Thursday, February 25, 2010
We headed back to the main road again toward Langebaan gate. We turned off to the Geelbek Visitors Centre and I must say this road had a lot of activity. We saw a young Yellow Billed Kite sitting in a tree waiting for its parent to feed it. I think we sat there for about an hour wanting to see it being fed, but it was not meant to be. I did get a few pictures of it but they are not good at all. I will post only one.
There is a row of trees on the right side of the road as we were heading toward the Visitors Centre and in these trees, right at the top were Black Headed Heron nesting. It was an amazing site to see, these big birds coming in from the water side and land in these trees to feed the young. As soon as the adults land you can hear very clear and LOUD how these babies scream for food. I could not get any clear pictures of this.
At Geelbek Visitors Centre we did what we needed to do and then went to the little shop and bought some snacks for the rest of the trip. It looked as if they had a wedding in a tent at the back of the visitors centre. I think that could have been cool.
We left Geelbek Visitors Centre and stopped by those trees where we saw the Black Headed Heron and walked to the bird hide. On the way there I took a picture of the other bird hide.
We also saw what looked like Kittlitz’s Plover and a Black-Winged Stilt. I must say the Black-Winged Stilt looks as if it is on stilts.
To be continued.
Thursday, February 4, 2010
As we entered the gate, I stopped and got my camera ready, window mount, lenses and foodstuffs, so that there would be no other distractions.
And there it was, our first bird. The biggest bird in the world, the Ostrich. Actually 3 of them standing right next to the road.
I took a few pictures and just sat there looking at them, trying to study all the features on this huge bird. Amazing to see the holes behind the eyes, which I presume are the ears. The thighs are huge “ massive drumsticks”. Then looking at the feet, now I know why they say there have been times that an Ostrich killed lions by kicking them with those “claws” or are they called talons because it’s a bird. What I found pretty neat was that each time they ate something; you could see this lump move down its neck. Slowly they moved away, further from the road. We stayed there quite long taking this opportunity to watch them because we thought we would not see anymore. Surprise, surprise! We saw many more.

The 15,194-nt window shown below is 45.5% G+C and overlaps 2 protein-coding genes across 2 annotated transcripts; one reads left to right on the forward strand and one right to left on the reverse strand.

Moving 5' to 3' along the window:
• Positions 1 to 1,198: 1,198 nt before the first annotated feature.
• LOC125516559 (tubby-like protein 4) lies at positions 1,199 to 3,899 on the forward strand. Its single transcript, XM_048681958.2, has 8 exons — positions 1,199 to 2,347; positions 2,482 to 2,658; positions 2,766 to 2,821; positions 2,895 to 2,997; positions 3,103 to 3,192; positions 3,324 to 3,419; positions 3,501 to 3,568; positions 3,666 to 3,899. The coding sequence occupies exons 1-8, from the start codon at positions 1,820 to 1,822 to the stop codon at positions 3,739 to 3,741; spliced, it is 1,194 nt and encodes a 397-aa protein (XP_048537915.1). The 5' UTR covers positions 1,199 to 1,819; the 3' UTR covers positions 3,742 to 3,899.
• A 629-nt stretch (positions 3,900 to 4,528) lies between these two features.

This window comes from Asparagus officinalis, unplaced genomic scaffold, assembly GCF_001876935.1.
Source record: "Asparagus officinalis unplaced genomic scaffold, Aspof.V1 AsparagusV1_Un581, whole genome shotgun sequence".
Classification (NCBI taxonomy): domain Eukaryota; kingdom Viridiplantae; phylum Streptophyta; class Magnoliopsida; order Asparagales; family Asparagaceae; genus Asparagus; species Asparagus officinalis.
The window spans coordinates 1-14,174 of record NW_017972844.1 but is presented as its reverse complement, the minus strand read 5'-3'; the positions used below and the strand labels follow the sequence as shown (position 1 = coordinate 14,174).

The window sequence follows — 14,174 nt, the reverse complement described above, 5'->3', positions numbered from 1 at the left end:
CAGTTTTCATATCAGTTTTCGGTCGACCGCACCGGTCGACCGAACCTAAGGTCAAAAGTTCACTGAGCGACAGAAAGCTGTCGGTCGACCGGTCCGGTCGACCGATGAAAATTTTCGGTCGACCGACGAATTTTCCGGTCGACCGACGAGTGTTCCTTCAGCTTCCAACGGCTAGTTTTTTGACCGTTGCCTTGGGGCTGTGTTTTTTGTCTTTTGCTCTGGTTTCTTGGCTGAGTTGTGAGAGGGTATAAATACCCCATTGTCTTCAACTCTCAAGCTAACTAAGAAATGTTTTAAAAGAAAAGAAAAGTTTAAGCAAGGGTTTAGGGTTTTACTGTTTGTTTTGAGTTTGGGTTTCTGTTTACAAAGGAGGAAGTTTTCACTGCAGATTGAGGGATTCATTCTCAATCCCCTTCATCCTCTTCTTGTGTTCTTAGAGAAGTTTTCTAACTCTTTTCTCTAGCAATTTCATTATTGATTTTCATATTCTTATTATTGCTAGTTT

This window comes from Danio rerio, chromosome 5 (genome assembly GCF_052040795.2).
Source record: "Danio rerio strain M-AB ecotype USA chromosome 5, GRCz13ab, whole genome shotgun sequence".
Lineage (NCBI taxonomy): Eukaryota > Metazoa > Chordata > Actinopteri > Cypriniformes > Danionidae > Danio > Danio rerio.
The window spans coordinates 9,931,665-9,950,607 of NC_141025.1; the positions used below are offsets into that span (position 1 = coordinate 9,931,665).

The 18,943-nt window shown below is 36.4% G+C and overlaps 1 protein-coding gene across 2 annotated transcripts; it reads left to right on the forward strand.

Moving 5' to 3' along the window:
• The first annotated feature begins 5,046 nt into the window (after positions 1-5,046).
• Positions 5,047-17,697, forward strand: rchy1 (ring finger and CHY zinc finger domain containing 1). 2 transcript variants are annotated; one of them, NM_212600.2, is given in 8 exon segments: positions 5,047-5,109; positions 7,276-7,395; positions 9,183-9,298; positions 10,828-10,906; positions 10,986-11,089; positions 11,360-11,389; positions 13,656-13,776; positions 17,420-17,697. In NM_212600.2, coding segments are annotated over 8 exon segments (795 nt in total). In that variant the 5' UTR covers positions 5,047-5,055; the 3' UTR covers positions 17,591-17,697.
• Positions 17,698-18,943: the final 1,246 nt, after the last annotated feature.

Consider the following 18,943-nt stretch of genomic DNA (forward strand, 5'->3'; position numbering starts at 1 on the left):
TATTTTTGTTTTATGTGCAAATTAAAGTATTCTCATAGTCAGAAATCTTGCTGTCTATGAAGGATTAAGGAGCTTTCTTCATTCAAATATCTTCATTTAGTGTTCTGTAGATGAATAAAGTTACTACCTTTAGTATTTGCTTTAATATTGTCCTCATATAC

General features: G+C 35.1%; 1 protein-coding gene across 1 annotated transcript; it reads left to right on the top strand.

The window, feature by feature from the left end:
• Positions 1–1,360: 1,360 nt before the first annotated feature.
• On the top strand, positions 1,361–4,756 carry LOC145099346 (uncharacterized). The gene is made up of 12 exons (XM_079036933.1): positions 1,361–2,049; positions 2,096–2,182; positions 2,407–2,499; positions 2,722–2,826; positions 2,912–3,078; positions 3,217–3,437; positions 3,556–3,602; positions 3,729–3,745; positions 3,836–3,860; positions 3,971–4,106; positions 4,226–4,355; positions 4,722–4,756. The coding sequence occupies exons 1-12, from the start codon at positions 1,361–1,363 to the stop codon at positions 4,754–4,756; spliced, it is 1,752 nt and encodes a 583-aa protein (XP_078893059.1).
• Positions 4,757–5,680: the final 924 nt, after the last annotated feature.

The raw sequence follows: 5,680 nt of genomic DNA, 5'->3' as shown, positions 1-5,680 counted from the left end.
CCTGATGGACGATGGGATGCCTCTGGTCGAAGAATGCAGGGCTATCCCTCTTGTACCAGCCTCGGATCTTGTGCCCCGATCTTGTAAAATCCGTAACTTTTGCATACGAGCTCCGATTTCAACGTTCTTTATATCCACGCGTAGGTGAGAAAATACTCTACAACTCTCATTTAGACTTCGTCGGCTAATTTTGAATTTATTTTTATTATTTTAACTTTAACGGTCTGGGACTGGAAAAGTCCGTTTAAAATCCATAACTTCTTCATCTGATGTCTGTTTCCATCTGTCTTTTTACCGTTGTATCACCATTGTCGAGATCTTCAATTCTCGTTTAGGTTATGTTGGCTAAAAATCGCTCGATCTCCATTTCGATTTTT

We moved along the entrance road slowly hoping to see some other animals too. My wife said I must stop and back up and as I did we saw what I think was a duiker, but this fellow moved away quicker than the wind was blowing. At least we saw him. Sorry no pic!
Further along I saw what I thought to be some kind of Falcon, just hovering in the air. Then it would suddenly swoop down and come back up. It seemed to be hunting, but it did not get anything while we were watching. It was pretty far. I did take a few pictures but not very clear. It looks like a Black-Shouldered Kite.
We saw so many little birds, but they would never sit still long enough for us to ID them. I must say it was great fun, just sitting alongside the road looking at the birds and trying to ID them. We also saw this little Dove, I think it’s a Namaqua Dove.
By this time we had only reached the fork where you turn right and go to the Langebaan gate or continue straight and go to Kraalbaai. We decided to take the turnoff and go toward Langebaan gate. Along the road we saw a turn off to Duinebos, which is accommodation, so we took this short gravel road and saw small little birds sitting in the middle of the road. I stopped quite a distance away from them and took some pictures I saw later when we came home that they were Namaqua Doves.
To be continued!
Wednesday, November 25, 2009
Well I left my home at about 08:30am 24 November 2009 and headed to the Helderberg Nature Reserve. I had my camera, tripod, and camera bag with all my different lenses and most important I had 2.5Litres of water to drink.
I arrived at the reserve at about 08:45am, got my whole kit on my back, walked over to the map to try and figure out how I was going to do this and what route I should follow. Fortunately for me there was a friendly lady whom I could see was a regular visitor to the reserve. She showed me that there were a red, green, blue, white and black route to follow and she suggested I do not do the black route because I was alone and that they have had to rescue many people from doing that route. The black route goes to what is called the Dome on the mountain, it is the highest point. So I decided to go up the white route. Which meant I would climb this mountain in the picture below.
The route up is stunning, you walk through the “fynbos” which is the plant life indigenous to the area.
The bird life is fantastic. This is Cape Sugarbird.
While I was walking up I took more pictures of the mountain to see my progress, but it just seemed that I was not really getting any closer. This mountain is very impressive.
There are some places where the bushes grow over the pathway and form a natural tunnel. Really beautiful. I just thought to myself sometimes what could be waiting on the other side.